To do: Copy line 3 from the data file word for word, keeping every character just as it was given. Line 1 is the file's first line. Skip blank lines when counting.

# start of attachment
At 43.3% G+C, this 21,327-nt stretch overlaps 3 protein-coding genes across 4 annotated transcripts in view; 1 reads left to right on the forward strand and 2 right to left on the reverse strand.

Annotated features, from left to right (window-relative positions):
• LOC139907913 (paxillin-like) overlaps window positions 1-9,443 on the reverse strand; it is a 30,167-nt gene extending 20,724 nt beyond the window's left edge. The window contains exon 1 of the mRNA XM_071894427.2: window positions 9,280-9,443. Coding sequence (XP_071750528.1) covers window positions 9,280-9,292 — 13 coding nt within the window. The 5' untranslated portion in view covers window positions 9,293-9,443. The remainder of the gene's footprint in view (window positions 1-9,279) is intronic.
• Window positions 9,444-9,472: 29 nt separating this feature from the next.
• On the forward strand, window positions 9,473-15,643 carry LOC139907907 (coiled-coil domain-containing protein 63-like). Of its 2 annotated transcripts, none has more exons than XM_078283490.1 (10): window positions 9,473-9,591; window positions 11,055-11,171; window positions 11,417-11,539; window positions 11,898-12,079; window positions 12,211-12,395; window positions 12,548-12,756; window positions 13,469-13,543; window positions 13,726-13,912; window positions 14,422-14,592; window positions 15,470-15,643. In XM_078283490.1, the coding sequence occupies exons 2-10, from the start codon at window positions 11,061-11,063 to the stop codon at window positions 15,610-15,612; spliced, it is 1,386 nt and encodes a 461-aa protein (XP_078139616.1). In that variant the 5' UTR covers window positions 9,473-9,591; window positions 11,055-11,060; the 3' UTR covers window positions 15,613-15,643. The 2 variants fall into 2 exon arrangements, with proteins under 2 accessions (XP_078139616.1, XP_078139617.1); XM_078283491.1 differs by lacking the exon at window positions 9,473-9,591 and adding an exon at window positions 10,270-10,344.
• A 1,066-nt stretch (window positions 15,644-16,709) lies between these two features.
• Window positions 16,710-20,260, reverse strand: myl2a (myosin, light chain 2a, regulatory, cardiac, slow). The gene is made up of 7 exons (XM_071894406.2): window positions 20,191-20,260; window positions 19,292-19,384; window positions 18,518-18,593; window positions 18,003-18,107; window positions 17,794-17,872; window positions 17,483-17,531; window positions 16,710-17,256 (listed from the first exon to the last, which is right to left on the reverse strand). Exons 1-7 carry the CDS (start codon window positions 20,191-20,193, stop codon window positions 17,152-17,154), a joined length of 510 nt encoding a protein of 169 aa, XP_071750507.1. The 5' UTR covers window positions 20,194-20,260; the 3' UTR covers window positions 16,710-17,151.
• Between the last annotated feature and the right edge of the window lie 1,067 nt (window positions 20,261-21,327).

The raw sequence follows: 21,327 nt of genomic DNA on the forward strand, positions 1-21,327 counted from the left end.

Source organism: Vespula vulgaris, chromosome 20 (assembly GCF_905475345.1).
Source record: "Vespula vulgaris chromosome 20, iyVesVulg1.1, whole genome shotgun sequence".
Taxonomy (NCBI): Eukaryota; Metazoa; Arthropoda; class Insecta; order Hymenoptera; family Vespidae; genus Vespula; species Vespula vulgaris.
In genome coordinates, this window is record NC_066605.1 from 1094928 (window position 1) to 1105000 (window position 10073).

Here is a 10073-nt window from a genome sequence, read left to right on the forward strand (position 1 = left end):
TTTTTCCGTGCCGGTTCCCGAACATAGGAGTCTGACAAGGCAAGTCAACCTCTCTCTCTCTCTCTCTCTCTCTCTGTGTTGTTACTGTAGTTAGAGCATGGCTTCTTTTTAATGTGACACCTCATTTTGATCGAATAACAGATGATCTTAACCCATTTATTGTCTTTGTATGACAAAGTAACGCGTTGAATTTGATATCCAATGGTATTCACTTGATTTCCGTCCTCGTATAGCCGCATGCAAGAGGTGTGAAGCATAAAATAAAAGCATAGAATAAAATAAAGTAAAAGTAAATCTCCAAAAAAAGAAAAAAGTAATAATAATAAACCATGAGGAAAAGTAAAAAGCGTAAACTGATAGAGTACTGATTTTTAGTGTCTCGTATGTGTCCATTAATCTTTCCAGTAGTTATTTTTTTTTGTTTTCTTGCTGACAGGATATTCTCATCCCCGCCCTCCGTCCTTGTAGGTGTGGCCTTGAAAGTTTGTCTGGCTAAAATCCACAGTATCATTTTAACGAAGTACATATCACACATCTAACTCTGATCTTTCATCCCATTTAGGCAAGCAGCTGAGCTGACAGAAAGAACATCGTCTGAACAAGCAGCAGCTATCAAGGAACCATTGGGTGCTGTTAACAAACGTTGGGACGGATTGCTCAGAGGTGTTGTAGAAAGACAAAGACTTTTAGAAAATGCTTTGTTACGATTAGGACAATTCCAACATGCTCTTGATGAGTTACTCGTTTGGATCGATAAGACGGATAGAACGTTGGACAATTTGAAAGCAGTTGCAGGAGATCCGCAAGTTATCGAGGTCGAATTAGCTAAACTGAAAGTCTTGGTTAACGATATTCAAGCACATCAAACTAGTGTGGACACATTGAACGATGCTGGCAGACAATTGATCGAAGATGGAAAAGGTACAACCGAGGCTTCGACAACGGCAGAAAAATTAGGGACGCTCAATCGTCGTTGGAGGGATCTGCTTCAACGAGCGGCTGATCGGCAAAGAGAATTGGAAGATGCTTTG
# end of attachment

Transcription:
• LOC139907913 (paxillin-like) overlaps window positions 1-9,443 on the reverse strand; it is a 30,167-nt gene extending 20,724 nt beyond the window's left edge. The window contains exon 1 of the mRNA XM_071894427.2: window positions 9,280-9,443. Coding sequence (XP_071750528.1) covers window positions 9,280-9,292 — 13 coding nt within the window. The 5' untranslated portion in view covers window positions 9,293-9,443. The remainder of the gene's footprint in view (window positions 1-9,279) is intronic.